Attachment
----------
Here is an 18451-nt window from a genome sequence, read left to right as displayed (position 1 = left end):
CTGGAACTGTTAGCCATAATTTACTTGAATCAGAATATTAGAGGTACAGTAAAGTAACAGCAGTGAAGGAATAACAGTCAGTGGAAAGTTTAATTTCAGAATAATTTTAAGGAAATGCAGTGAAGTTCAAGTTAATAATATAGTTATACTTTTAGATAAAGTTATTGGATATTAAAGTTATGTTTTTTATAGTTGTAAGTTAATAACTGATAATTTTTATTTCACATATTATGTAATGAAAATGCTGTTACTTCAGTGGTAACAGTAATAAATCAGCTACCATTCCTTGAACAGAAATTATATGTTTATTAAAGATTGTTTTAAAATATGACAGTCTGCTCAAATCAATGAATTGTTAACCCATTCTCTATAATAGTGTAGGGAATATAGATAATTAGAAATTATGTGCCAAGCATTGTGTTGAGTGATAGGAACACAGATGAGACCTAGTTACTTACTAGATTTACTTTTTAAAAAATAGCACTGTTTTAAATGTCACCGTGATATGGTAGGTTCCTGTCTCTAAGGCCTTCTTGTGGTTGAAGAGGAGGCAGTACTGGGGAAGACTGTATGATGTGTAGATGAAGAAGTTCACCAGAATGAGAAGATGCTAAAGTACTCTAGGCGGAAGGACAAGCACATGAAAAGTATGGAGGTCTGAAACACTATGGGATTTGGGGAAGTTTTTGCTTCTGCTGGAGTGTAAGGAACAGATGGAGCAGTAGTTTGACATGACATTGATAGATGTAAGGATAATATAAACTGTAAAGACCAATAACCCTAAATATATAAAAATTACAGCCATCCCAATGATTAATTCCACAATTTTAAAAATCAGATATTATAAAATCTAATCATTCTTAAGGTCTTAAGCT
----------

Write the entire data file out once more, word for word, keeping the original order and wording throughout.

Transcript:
Here is an 18451-nt window from a genome sequence, read left to right as displayed (position 1 = left end):
CTGGAACTGTTAGCCATAATTTACTTGAATCAGAATATTAGAGGTACAGTAAAGTAACAGCAGTGAAGGAATAACAGTCAGTGGAAAGTTTAATTTCAGAATAATTTTAAGGAAATGCAGTGAAGTTCAAGTTAATAATATAGTTATACTTTTAGATAAAGTTATTGGATATTAAAGTTATGTTTTTTATAGTTGTAAGTTAATAACTGATAATTTTTATTTCACATATTATGTAATGAAAATGCTGTTACTTCAGTGGTAACAGTAATAAATCAGCTACCATTCCTTGAACAGAAATTATATGTTTATTAAAGATTGTTTTAAAATATGACAGTCTGCTCAAATCAATGAATTGTTAACCCATTCTCTATAATAGTGTAGGGAATATAGATAATTAGAAATTATGTGCCAAGCATTGTGTTGAGTGATAGGAACACAGATGAGACCTAGTTACTTACTAGATTTACTTTTTAAAAAATAGCACTGTTTTAAATGTCACCGTGATATGGTAGGTTCCTGTCTCTAAGGCCTTCTTGTGGTTGAAGAGGAGGCAGTACTGGGGAAGACTGTATGATGTGTAGATGAAGAAGTTCACCAGAATGAGAAGATGCTAAAGTACTCTAGGCGGAAGGACAAGCACATGAAAAGTATGGAGGTCTGAAACACTATGGGATTTGGGGAAGTTTTTGCTTCTGCTGGAGTGTAAGGAACAGATGGAGCAGTAGTTTGACATGACATTGATAGATGTAAGGATAATATAAACTGTAAAGACCAATAACCCTAAATATATAAAAATTACAGCCATCCCAATGATTAATTCCACAATTTTAAAAATCAGATATTATAAAATCTAATCATTCTTAAGGTCTTAAGCT